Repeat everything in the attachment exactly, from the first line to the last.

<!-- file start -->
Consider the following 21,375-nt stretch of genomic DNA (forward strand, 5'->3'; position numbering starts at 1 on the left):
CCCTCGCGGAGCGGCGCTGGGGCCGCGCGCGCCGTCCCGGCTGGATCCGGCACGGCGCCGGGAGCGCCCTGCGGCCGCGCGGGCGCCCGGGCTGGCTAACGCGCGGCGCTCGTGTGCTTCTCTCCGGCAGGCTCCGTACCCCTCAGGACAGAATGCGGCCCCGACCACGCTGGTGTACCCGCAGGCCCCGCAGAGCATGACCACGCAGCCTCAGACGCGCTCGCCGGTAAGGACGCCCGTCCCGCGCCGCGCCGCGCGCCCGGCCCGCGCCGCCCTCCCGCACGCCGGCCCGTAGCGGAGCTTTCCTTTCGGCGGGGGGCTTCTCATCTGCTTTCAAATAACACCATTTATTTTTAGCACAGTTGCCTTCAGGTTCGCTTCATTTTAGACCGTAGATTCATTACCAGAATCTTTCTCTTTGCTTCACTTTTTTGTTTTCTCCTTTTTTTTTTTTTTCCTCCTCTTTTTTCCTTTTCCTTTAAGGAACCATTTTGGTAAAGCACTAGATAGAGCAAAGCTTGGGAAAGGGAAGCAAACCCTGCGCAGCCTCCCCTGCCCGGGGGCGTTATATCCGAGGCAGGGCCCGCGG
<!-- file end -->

Consider the following 21,375-nt stretch of genomic DNA (forward strand, 5'->3'; position numbering starts at 1 on the left):
CCCTCGCGGAGCGGCGCTGGGGCCGCGCGCGCCGTCCCGGCTGGATCCGGCACGGCGCCGGGAGCGCCCTGCGGCCGCGCGGGCGCCCGGGCTGGCTAACGCGCGGCGCTCGTGTGCTTCTCTCCGGCAGGCTCCGTACCCCTCAGGACAGAATGCGGCCCCGACCACGCTGGTGTACCCGCAGGCCCCGCAGAGCATGACCACGCAGCCTCAGACGCGCTCGCCGGTAAGGACGCCCGTCCCGCGCCGCGCCGCGCGCCCGGCCCGCGCCGCCCTCCCGCACGCCGGCCCGTAGCGGAGCTTTCCTTTCGGCGGGGGGCTTCTCATCTGCTTTCAAATAACACCATTTATTTTTAGCACAGTTGCCTTCAGGTTCGCTTCATTTTAGACCGTAGATTCATTACCAGAATCTTTCTCTTTGCTTCACTTTTTTGTTTTCTCCTTTTTTTTTTTTTTCCTCCTCTTTTTTCCTTTTCCTTTAAGGAACCATTTTGGTAAAGCACTAGATAGAGCAAAGCTTGGGAAAGGGAAGCAAACCCTGCGCAGCCTCCCCTGCCCGGGGGCGTTATATCCGAGGCAGGGCCCGCGG